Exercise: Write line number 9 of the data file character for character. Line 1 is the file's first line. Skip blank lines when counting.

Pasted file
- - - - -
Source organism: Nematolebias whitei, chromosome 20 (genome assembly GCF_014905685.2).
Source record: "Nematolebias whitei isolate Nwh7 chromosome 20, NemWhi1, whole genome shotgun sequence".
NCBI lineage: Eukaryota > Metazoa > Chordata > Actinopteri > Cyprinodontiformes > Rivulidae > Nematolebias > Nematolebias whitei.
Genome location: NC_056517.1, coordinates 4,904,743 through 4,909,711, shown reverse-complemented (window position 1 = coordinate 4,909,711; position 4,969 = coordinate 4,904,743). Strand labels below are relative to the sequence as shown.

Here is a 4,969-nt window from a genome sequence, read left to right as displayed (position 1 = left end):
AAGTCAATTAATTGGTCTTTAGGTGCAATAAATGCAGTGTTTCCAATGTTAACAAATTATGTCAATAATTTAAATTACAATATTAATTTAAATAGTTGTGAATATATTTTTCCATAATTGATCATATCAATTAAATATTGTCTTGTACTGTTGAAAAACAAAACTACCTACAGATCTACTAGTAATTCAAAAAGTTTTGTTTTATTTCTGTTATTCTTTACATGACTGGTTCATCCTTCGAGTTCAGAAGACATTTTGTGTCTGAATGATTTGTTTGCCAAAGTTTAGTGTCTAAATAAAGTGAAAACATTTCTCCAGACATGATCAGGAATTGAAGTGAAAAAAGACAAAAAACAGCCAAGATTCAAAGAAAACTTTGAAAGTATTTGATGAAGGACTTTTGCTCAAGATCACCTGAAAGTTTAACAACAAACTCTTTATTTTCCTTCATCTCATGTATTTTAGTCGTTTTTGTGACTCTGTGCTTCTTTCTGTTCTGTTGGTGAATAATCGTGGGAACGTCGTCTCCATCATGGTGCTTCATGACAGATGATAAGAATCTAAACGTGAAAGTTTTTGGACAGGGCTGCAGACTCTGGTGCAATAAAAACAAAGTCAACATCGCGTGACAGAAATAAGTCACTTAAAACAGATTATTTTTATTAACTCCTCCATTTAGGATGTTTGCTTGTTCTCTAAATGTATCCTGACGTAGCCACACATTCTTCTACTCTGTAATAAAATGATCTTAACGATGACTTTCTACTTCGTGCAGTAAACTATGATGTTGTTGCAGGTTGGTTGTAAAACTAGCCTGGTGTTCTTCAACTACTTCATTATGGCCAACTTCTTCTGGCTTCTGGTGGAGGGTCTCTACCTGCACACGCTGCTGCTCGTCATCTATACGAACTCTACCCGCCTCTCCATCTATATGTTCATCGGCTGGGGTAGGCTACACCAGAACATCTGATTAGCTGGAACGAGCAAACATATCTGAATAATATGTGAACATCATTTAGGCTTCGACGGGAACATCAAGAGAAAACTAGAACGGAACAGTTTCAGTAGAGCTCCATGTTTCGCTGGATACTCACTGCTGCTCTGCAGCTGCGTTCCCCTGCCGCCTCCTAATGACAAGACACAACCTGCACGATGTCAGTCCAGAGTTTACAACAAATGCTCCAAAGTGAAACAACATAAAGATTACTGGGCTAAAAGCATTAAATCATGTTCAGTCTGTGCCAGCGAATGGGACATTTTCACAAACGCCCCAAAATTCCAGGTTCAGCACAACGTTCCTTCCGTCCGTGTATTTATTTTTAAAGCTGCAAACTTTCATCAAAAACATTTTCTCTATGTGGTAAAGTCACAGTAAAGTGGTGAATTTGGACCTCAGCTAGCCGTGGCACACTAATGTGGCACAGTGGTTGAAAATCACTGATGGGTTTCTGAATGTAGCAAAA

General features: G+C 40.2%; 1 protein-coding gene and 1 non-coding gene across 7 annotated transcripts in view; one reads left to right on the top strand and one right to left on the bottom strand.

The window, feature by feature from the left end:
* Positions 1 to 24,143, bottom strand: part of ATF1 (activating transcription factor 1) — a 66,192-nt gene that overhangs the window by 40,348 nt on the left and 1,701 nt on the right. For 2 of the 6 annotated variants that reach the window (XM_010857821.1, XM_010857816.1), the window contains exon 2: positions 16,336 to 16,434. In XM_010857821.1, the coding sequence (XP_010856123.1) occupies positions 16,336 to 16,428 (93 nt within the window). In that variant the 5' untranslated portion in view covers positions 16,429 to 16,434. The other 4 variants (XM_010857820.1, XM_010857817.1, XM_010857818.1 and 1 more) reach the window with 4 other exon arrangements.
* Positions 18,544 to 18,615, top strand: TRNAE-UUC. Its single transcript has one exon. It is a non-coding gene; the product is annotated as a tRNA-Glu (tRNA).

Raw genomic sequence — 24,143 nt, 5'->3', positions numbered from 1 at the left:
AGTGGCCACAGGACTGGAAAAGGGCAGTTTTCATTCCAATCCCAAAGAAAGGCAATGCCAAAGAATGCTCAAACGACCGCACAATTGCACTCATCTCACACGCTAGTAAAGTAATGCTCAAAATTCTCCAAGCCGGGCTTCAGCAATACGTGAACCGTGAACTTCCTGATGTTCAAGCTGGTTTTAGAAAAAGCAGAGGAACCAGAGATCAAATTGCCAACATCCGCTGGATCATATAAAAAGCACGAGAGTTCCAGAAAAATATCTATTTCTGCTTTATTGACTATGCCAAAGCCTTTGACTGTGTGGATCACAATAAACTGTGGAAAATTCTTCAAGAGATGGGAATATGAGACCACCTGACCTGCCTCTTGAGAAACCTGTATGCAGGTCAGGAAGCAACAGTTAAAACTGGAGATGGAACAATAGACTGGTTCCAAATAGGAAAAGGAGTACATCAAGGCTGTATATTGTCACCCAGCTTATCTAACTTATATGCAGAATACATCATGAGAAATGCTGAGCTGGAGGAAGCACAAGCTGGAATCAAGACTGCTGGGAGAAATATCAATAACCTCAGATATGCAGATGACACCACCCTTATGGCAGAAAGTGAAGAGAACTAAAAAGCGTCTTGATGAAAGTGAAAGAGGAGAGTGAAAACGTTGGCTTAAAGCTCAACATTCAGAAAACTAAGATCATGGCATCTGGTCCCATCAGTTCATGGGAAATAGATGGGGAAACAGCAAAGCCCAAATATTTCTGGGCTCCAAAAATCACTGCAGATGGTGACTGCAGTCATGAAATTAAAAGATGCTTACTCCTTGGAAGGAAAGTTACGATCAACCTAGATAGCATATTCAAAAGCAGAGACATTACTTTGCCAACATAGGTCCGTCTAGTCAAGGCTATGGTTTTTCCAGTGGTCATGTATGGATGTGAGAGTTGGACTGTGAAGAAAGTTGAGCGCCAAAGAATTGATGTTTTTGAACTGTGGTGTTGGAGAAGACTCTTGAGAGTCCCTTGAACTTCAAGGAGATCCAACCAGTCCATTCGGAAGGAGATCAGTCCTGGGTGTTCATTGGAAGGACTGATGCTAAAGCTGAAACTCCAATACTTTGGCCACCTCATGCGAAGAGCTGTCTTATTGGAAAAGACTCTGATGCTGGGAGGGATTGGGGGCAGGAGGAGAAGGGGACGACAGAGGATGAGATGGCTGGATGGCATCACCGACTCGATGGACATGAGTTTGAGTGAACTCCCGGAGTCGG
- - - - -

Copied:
* Positions 1 to 24,143, bottom strand: part of ATF1 (activating transcription factor 1) — a 66,192-nt gene that overhangs the window by 40,348 nt on the left and 1,701 nt on the right. For 2 of the 6 annotated variants that reach the window (XM_010857821.1, XM_010857816.1), the window contains exon 2: positions 16,336 to 16,434. In XM_010857821.1, the coding sequence (XP_010856123.1) occupies positions 16,336 to 16,428 (93 nt within the window). In that variant the 5' untranslated portion in view covers positions 16,429 to 16,434. The other 4 variants (XM_010857820.1, XM_010857817.1, XM_010857818.1 and 1 more) reach the window with 4 other exon arrangements.